Angela Macmillan puts out a request to all poetry sleuths.
Can anyone help track down any information about the poem and the poet below?
At school in Bexhill-on-Sea in the early sixties this was one of the dozens of poems we were given to learn by heart. Most of the poems were well known and loved: ‘The Lady of Shalott’, ‘Ozymandias’, ‘Westminster Bridge’; poems by Hardy, Browning, Hopkins and Keats. They have all remained with me making up, with others memorised along the way, my inner anthology.
The teacher who gave us this one was called Miss Ena Coombe and I think she lived in Eastbourne. I have my suspicions that Ena Coombe and Elizabeth Cumming could be one and the same since I can find no trace of the latter and Ena Coombe would have been one of the generation of women deprived of the possibility of marriage and children after the devastation of the First World War.
I may have bits of it wrong, I don’t know the title and I can only vaguely remember how it looked on the page so the line arrangement is probably mostly my own. But if anyone out there recognises it, do get in touch.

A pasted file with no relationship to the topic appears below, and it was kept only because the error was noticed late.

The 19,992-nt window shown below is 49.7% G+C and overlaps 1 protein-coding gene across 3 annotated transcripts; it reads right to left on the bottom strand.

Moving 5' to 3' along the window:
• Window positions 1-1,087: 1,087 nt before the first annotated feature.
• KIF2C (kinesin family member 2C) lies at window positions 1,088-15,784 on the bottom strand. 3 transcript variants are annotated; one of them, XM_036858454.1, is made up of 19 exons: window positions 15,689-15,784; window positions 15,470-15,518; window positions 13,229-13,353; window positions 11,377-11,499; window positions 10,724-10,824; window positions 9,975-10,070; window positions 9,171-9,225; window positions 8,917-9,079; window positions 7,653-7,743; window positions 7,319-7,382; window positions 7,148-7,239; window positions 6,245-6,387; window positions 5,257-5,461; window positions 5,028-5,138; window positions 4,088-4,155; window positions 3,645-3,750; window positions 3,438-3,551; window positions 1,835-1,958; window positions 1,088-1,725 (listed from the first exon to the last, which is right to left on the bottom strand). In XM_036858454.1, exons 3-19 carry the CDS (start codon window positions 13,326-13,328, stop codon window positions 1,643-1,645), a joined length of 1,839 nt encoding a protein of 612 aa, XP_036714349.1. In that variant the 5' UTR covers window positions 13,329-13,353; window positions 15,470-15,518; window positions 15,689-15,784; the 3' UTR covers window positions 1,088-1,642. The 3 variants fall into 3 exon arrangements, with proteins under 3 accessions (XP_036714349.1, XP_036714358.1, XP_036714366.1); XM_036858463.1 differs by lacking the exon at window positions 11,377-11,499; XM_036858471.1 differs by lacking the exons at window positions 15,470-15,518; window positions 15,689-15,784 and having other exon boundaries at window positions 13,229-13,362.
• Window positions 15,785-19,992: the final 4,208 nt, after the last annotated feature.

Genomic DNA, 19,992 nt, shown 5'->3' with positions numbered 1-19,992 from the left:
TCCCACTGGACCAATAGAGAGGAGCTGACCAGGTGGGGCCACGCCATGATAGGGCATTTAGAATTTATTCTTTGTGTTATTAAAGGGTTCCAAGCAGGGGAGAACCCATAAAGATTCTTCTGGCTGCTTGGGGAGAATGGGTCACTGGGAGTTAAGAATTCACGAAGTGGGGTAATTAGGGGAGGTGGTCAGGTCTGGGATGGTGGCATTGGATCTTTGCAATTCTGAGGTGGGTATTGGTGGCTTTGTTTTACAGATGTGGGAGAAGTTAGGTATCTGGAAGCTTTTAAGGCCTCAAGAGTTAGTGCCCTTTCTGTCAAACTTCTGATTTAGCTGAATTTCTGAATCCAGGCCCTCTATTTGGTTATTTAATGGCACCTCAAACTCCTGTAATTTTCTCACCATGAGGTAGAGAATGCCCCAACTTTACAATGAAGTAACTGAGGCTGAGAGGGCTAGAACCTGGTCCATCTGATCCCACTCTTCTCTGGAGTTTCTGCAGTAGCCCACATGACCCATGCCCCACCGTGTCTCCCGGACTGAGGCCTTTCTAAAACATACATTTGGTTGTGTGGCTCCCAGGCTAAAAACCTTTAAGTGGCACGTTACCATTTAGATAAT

And again tomorrow
it will be Spring.
There will be a sigh in the boughs, a quickened beat
of earth’s pulse, and leaf on leaf, petal by petal, wing after wing
They will return, the green wreaths and the flute players and the dancing feet
will be a shadow at the heels of spring.
I shall forget a little. I shall be glad once more –
(since men have died from time to time but not for love) –
to see again, as all the springs before,
how the pale light trembles between the clustered cherry flowers, how above
the swallows whirl their wide sure loops of flight,
Flashing the small white breast, the small sharp arrow wing,
and the strong heart will bud again and feel the light of spring,
forsaking only half reluctantly its watch beside a too magnificent memory.
I know that men have died each spring, but not for love
and we outlive love’s baffled agony and bleeding pride,
and the dark trance of sorrow,
finding a new inglorious joy when the sky’s soft above
and crocuses push through the grass, tomorrow.
And I know too, it would have been less bitter to have died.